FaithfulAmerica: Rescue or Revival? I got involved with Faithful America during the election; it's a project of the National Council of Churches designed to offer an alternative Christian political agenda. Really struck a nerve with me. Now they've shifted gears into tsunami relief and started up this blog of their interfaith director's work in Sri Lanka. They're asking the essential question:
Today we traveled to a small coastal village near Colombo to visit an orphanage ruined by the wave. On our way we came upon a boy dressed in new jeans and a bright white Yankees t-shirt, and carrying a brand new Bible. (see photos below) We stopped and asked where he was going and he told us, "To the prayer." We learned that there would be some fifty survivors from this fishing village attending the meeting led by an American evangelist. What is interesting -- and this is purely speculation -- but there is a better than average chance that this young man, or at least some of the fifty in attendance, were Buddhists -- at least before tonight. This illustration touches at the heart of the tension between Buddhist leaders and visiting Christian groups, some of which, such as FaithfulAmerica, are here not to evangelize but to help provide relief. There are some who say evangelists are exploiting this nation's bad fortune to gain converts, while some evangelists believe they are doing exactly what their faith commands them to do.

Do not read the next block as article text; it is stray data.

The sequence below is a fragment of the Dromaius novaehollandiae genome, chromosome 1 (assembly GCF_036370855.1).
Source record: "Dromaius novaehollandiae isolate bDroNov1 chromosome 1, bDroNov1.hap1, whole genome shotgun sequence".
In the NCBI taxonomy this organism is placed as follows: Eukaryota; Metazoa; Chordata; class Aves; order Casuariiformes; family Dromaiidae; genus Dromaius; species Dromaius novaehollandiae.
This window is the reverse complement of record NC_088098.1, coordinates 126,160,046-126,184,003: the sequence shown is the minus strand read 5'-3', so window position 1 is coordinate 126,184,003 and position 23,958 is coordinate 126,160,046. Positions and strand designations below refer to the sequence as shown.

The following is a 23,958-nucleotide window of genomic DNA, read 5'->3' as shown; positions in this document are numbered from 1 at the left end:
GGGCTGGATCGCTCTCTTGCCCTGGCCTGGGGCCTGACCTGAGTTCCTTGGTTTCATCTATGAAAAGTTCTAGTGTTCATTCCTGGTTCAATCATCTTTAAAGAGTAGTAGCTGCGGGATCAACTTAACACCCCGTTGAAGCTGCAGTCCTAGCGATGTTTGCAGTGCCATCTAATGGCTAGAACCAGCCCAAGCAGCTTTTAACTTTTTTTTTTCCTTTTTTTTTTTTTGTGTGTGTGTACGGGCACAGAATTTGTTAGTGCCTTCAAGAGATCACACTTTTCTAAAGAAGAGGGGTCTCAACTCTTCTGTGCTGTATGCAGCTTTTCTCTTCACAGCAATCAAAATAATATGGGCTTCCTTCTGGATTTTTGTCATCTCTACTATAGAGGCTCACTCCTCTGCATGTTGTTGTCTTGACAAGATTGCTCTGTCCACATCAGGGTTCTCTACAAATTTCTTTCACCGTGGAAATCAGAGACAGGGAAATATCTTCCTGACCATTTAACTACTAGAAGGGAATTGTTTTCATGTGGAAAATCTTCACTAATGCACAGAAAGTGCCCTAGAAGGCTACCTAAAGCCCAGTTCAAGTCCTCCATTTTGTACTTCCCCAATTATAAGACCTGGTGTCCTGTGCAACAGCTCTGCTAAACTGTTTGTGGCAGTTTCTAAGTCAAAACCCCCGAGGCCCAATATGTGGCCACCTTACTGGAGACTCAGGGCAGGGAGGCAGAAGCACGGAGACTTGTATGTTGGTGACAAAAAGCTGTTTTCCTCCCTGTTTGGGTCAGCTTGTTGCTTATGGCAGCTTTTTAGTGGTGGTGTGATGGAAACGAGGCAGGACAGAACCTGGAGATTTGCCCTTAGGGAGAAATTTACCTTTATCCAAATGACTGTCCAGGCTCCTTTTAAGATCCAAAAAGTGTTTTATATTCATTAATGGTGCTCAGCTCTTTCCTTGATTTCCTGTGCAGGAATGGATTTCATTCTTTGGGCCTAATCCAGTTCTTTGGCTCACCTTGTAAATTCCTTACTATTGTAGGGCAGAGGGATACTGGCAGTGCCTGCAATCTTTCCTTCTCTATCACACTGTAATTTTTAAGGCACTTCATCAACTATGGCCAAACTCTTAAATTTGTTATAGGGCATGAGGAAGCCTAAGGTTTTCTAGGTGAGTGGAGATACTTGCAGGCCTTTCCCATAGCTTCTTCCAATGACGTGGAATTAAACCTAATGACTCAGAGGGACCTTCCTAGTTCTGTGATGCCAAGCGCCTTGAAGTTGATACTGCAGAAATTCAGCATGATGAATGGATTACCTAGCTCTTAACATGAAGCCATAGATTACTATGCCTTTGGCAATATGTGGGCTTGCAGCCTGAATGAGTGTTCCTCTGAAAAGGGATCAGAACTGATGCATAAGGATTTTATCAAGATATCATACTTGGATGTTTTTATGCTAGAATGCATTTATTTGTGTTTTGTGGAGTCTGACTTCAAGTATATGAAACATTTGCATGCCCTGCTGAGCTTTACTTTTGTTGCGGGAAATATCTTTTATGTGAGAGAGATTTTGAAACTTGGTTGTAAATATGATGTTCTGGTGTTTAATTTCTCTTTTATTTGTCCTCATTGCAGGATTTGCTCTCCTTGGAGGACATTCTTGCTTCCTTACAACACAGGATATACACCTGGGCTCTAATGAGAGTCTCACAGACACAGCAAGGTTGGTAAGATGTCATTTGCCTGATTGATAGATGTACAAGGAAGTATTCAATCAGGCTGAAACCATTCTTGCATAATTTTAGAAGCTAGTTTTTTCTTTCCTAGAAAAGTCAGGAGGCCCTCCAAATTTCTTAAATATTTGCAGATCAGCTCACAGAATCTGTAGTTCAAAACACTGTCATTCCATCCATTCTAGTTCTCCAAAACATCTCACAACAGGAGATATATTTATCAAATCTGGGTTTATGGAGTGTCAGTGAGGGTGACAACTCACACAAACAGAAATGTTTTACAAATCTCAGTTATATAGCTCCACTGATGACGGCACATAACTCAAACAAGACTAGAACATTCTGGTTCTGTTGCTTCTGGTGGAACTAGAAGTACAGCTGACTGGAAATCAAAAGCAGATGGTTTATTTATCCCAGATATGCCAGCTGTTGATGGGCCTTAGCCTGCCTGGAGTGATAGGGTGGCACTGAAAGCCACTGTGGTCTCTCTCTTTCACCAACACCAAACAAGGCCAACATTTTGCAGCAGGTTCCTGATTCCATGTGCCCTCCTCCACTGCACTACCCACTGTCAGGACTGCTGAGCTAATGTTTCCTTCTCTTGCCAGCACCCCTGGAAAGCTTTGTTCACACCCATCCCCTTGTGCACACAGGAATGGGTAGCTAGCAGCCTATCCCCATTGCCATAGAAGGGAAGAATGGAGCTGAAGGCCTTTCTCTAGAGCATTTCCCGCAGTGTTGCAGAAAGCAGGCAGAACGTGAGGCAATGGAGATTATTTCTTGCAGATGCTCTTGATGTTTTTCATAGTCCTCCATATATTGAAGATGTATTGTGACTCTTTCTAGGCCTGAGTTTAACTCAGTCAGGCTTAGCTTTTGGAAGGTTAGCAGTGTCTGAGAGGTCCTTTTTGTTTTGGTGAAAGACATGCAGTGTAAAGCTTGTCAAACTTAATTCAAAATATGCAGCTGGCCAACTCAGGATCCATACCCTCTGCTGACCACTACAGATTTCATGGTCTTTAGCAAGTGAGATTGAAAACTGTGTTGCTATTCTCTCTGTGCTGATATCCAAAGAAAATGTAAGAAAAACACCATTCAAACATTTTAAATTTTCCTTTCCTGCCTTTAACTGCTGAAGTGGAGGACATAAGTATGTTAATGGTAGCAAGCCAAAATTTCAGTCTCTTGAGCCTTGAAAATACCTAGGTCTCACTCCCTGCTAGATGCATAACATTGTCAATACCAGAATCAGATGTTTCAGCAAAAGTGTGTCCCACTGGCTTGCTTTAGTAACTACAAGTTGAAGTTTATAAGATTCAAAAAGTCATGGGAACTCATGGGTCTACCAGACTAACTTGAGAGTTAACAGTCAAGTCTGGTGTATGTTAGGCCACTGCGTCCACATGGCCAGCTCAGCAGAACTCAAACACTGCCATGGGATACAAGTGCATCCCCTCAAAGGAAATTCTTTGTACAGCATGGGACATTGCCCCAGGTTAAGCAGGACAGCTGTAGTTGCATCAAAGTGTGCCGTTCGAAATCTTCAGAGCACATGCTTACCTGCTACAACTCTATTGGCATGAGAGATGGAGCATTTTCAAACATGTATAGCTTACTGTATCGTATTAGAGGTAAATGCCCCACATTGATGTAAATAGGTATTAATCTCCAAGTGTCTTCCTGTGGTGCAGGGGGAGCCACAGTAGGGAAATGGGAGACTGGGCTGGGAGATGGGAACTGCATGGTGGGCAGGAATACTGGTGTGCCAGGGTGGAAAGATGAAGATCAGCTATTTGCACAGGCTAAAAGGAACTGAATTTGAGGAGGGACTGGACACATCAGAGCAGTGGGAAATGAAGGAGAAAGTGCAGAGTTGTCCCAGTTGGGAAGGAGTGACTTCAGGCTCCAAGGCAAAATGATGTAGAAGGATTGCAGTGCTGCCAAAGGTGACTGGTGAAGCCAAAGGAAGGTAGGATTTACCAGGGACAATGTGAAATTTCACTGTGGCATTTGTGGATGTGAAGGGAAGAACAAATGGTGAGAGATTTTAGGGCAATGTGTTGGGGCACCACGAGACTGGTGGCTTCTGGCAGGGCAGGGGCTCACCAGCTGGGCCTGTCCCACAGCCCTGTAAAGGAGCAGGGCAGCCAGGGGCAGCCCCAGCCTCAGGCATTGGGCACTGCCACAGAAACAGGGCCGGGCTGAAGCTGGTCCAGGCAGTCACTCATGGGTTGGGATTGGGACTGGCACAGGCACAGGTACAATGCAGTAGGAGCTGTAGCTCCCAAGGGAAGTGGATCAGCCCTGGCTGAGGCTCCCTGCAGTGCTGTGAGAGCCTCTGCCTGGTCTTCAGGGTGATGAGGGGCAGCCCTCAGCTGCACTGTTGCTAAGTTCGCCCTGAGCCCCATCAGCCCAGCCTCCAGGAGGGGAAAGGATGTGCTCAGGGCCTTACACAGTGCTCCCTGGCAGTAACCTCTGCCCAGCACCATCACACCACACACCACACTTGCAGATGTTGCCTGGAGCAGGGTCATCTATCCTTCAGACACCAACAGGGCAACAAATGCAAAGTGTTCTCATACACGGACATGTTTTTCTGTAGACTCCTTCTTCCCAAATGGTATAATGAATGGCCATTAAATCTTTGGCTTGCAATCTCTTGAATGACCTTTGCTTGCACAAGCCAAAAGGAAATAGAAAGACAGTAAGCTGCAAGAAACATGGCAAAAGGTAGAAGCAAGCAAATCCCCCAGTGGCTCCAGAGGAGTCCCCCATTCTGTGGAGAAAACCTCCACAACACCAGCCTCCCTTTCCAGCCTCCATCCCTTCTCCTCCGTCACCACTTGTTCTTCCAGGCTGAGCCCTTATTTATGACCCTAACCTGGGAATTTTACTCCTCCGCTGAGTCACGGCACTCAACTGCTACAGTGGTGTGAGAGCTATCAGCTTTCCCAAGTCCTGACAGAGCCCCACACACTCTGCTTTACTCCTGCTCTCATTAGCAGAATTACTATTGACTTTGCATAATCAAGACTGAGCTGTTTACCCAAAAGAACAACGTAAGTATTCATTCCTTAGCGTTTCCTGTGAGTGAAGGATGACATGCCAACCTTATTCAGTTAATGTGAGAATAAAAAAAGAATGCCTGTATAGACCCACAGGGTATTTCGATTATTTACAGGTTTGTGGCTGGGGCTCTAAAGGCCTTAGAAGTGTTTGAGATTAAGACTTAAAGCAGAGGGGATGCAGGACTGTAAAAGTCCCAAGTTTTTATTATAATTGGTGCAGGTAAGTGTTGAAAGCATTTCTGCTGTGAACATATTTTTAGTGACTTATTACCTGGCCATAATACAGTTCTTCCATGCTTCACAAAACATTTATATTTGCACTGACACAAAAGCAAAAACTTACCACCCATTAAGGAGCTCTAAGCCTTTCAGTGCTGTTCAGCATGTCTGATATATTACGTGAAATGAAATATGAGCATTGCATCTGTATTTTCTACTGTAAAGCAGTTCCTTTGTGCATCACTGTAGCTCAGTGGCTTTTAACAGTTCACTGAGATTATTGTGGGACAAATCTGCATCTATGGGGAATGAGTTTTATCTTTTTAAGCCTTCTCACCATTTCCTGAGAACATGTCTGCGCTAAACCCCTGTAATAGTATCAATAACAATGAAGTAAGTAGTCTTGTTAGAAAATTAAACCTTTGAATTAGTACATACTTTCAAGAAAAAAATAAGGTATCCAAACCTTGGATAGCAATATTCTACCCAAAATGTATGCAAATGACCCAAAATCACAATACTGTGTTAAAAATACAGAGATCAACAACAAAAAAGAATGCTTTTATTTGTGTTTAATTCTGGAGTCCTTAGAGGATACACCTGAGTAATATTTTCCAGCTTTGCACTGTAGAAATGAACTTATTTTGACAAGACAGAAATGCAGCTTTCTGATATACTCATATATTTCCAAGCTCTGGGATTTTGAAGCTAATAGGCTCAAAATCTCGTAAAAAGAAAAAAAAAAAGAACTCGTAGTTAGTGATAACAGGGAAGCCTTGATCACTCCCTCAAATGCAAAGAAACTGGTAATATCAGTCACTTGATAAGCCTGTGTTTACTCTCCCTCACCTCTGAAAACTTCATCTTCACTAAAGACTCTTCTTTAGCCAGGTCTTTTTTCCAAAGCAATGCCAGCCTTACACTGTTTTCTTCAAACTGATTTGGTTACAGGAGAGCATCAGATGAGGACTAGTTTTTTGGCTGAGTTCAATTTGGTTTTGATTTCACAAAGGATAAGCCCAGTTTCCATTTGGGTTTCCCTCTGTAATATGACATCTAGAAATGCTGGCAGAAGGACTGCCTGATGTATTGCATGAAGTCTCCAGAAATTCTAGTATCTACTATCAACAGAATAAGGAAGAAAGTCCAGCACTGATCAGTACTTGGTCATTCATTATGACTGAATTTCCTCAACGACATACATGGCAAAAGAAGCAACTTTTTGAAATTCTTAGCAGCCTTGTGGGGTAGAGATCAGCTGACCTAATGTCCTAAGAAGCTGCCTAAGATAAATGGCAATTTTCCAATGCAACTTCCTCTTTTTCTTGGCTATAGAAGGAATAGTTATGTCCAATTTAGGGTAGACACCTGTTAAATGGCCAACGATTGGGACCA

I'm reading Kim Stanley Robinson's The Years of Rice and Salt right now, appropriately enough, and it reminds me that Buddhists--my dad was one--are generally cleared to take part in other faiths. Buddha is not a god, after all. Important theological nuance.
I attended an NCCC meeting not long after 9-11 while covering a book tour by Paul Findley. The Council on American-Islamic Relations was giving a presentation and CNN was phoning them for "reaction from the Muslim community" interviews. It was an enlightening experience, even though I was never able to sell the article I was writing.
If you know me, you probably are surprised to know that I'm an Xian. Actually, I have big problems with the Nicene Creed and St. Paul. The Sermon on the Mount, the parables of Christ, a sentimental attachment to the Doxology, liberation theology, and The White Goddess are the cornerstones of my personal lite version of the faith. Remember the old comic strip Rick O'Shay? Remember how Hipshot Percussion the gunfighter would always ride out into the wilderness on Sundays to talk to "the Boss"? I always identified with that as a kid. I still like the idea of a town called Conniption where the local bordello is known as the Crystal Pistol (my favorite South of Market dance spot when I lived in San Francisco) ...